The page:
Key Questions to Consider
- What would success look like, and how will we know it?
- How will we monitor what we are doing?
- How will we evaluate whether what we are doing is successful?
- Did we reach our goal(s), and, if not, how will improve our efforts?
- Establish a monitoring system that provides regular information about whether there is progress.
- Measure indicators of progress, including the process, outputs, and outcomes.
- Evaluate the impact of the intervention on outcomes.
- Use the results to guide improvements and resource allocation.
Reflection Prompt: This is an especially important time to reflect on what was done. Ask your group by what guidelines they would like to measure success and encourage reflection on personal success and growth as well as the broader goals you may have established. Even a “failure” provides opportunities to learn.
Social Justice Prompt: When deciding how to evaluate progress, create specific guidelines regarding cultural competence and social justice. For example, what percentage of those involved had direct experience with the problem? How do those most affected feel that the action(s) impacted their community?
Evaluation of Action Based on the Social Change Wheel
Deliberative and reflective dialogue: In the early-mid 2000s, the University of Michigan-Flint enacted a number of institutional changes for educational reform. Rather than the typical approach of relying on a small committee to make the best decisions for the school, the staff relied on a much larger and more diverse range of perspectives to shape the changes they would carry out; they called students, staff, faculty, and other stakeholders into the dialogue. This new, more inclusive environment stood in contrast to the culture of secrecy and apathy that many had complained about. The approach encouraged a new campus culture of communication from members of the community and transparency about the change process from those in charge of it.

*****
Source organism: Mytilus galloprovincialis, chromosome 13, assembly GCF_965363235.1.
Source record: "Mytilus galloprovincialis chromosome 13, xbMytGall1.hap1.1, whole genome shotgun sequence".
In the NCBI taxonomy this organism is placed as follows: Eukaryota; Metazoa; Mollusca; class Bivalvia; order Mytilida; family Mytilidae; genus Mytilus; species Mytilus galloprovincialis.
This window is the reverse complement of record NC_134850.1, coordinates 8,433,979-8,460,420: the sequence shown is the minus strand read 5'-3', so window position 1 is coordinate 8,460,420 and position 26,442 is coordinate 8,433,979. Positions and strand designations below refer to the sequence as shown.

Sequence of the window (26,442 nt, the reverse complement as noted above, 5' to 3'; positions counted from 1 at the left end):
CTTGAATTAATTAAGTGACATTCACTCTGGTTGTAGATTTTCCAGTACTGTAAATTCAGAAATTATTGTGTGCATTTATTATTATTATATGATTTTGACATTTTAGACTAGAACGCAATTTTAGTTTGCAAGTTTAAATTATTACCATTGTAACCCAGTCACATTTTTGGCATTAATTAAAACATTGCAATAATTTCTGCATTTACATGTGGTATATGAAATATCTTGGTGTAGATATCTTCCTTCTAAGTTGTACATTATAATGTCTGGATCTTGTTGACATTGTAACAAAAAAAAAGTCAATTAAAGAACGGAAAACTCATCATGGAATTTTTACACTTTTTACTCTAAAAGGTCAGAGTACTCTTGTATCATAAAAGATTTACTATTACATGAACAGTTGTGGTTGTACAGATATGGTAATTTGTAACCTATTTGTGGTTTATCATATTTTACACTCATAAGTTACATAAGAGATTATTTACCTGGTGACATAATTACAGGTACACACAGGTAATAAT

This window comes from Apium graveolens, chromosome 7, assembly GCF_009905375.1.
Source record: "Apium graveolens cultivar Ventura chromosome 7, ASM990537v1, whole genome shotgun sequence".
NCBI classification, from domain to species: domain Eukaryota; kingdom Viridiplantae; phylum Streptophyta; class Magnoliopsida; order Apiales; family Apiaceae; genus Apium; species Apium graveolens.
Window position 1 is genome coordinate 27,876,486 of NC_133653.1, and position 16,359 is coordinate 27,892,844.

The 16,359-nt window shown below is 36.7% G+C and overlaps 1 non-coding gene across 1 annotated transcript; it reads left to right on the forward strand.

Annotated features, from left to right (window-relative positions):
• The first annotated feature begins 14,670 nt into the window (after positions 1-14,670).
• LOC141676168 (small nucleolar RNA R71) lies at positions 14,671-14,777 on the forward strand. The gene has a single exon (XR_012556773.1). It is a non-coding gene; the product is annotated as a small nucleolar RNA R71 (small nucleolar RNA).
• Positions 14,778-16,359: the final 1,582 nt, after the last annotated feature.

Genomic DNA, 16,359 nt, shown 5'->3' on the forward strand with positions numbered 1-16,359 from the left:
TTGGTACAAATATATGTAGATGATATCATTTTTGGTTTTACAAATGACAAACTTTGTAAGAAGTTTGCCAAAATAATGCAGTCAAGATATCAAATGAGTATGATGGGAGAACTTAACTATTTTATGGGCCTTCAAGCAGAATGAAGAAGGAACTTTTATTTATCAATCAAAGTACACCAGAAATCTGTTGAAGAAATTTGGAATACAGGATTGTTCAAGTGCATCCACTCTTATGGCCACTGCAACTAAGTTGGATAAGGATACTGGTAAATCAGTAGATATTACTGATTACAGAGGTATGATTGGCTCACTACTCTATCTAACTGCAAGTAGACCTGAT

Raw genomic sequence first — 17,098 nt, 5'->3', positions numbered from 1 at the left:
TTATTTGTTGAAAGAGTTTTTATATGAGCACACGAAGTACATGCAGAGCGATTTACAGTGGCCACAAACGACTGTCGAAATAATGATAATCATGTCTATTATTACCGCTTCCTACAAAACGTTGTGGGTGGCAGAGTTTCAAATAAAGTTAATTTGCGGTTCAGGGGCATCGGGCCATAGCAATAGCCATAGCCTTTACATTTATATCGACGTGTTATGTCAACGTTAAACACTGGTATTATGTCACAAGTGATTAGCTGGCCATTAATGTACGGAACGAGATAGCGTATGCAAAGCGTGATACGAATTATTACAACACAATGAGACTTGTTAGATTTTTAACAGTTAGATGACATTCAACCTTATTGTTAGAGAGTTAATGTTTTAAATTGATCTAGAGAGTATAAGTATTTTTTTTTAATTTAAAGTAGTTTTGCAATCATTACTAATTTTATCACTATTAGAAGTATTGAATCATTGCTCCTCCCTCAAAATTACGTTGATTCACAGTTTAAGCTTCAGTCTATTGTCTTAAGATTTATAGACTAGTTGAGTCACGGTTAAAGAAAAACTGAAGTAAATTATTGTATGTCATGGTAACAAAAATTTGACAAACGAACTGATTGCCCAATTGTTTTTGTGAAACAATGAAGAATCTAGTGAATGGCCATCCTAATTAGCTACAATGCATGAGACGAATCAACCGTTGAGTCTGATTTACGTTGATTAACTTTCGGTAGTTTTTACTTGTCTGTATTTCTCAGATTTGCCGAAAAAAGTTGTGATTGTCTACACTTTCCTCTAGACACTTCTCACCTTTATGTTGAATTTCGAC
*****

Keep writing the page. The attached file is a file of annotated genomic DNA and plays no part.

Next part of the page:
Resources to Help You Evaluate
From KU’s Community Tool Box
- Chapter 2, Section 12: Documenting Health Promotion Initiatives Using the PAHO Guide
- Chapter 36: Introduction to Evaluation
- Chapter 37: Some Operations in Evaluating Community Interventions
- Chapter 38: Some Methods for Evaluating Comprehensive Community Initiatives
- Chapter 39: Using Evaluation to Understand and Improve the Initiative
Troubleshooting Guide(s) for Solving Common Problems
- We don’t know how to evaluate our program or initiative
- There is not enough change in the community or system
- There is not enough improvement in outcomes
- There are unintended or unwanted outcomes